|Three Sailors and a Girl|
|Directed by||Roy Del Ruth|
|Produced by||Sammy Cahn|
|Written by|| Devery Freeman |
|Based on|| The Butter and Egg Man |
by George S. Kaufman
|Starring|| Jane Powell |
|Music by|| Sammy Fain |
|Cinematography||Carl E. Guthrie|
|Edited by||Owen Marks|
Three Sailors and a Girl is a 1953 Technicolor musical film made by Warner Bros. It was directed by Roy Del Ruth and written by Devery Freeman and Roland Kibbee, based on the George S. Kaufman play The Butter and Egg Man . Ray Heindorf was the musical director, with orchestrations by Gus Levene, and vocal arrangements by Norman Luboff. Choreography was by LeRoy Prinz.
Technicolor is a series of color motion picture processes, the first version dating to 1916, and followed by improved versions over several decades.
Musical film is a film genre in which songs sung by the characters are interwoven into the narrative, sometimes accompanied by dancing.
Warner Bros. Entertainment Inc., d/b/a Warner Bros. (WB), is an American entertainment company headquartered in Burbank, California and a subsidiary of AT&T's WarnerMedia. Founded in 1923, it has operations in film, television and video games and is one of the "Big Five" major American film studios, as well as a member of the Motion Picture Association of America (MPAA).
The soundtrack features original songs with music composed by Sammy Fain and lyrics by Sammy Cahn. As was the practice at the time, the soundtrack album was a studio recording [Capitol L-485 (10" LP) and FBF-485 (2 EP Box-Set)].The Capitol Records album was released early in 1954, and featured eight of the songs from the Fein/Cahn songwriting team. The film's stars Jane Powell and Gordon MacRae are the featured vocalists. George Greeley conducted the orchestra and chorus. The album was re-issued and released on CD in 2006; it contained 12 more songs by MacRae.
Sammy Fain, was an American composer of popular music. In the 1920s and early 1930s, he contributed numerous songs that form part of The Great American Songbook, and Broadway theatre, he was also a popular musician and vocalist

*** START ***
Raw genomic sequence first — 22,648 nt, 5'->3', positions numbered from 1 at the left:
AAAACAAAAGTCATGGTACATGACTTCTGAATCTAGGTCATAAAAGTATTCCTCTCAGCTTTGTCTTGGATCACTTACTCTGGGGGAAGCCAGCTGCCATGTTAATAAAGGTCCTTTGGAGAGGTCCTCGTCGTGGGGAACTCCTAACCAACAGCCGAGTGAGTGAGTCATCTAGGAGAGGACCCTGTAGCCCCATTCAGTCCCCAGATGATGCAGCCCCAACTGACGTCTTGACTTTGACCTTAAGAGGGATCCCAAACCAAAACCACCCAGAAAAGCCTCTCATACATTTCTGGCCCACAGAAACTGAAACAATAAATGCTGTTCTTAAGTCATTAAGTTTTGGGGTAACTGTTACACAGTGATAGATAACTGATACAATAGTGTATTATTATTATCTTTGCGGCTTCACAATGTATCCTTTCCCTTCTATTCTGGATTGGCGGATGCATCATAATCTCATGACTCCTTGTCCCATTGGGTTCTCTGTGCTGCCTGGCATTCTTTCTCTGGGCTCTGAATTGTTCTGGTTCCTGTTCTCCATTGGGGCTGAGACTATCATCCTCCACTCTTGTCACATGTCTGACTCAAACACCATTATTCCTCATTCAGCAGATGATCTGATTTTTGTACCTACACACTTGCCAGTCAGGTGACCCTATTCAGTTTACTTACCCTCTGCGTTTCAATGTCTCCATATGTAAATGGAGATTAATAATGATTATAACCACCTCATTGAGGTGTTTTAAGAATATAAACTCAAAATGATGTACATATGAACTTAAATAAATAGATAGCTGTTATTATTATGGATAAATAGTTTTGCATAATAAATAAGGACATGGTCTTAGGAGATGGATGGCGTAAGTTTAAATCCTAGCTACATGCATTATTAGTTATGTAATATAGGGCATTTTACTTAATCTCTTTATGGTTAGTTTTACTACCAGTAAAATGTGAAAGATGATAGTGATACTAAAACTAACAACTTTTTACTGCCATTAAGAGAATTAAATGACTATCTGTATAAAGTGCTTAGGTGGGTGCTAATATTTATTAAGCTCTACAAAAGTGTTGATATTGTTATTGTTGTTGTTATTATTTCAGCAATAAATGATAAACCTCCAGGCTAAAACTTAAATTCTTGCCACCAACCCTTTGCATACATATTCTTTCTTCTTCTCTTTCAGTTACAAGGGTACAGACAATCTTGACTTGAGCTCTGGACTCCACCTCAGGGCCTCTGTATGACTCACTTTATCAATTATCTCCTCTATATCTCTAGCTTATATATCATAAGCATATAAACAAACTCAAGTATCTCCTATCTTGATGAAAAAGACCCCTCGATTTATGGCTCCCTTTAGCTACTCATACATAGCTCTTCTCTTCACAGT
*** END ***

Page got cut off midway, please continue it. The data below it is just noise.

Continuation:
Sammy Cahn was an American lyricist, songwriter and musician. He is best known for his romantic lyrics to films and Broadway songs, as well as stand-alone songs premiered by recording companies in the Greater Los Angeles Area. He and his collaborators had a series of hit recordings with Frank Sinatra during the singer's tenure at Capitol Records, but also enjoyed hits with Dean Martin, Doris Day and many others. He played the piano and violin. He won an Oscar 4 times for his songs, including the popular song "Three Coins in the Fountain".
Capitol Records is an American record label owned by Universal Music Group through its Capitol Music Group imprint. It was founded as the first West Coast-based record label "of note" in the United States in 1942 by Johnny Mercer, Buddy DeSylva, and Glenn E. Wallichs. Capitol was acquired by British music conglomerate EMI as its North American subsidiary in 1955. EMI was acquired by Universal Music Group in 2012 and was merged with the company a year later, making Capitol and the Capitol Music Group both a part of UMG. The label's circular headquarter building in Hollywood is a recognized landmark of California.
While their submarine is docked in New York City, three sailors on liberty invest the money they've earned at sea in a Broadway musical and its up-and-coming star.
Choirboy Jones (Gordon MacRae) carries a gunnysack stuffed with $50,000 in cash from his fellow sailors. Joe Woods (Sam Levene), producing a new show starring the singer Emilio Rossi (George Givot), is delighted to find a new investor, but female lead Penny Weston (Jane Powell) is worried that the boys are in over their heads.
Albert Gordon MacRae was an American actor, singer and radio/television host, who appeared in the film versions of two Rodgers and Hammerstein musicals, Oklahoma! (1955) and Carousel (1956), and played the leading man of Doris Day in On Moonlight Bay (1951) and sequel By The Light of the Silvery Moon (1953).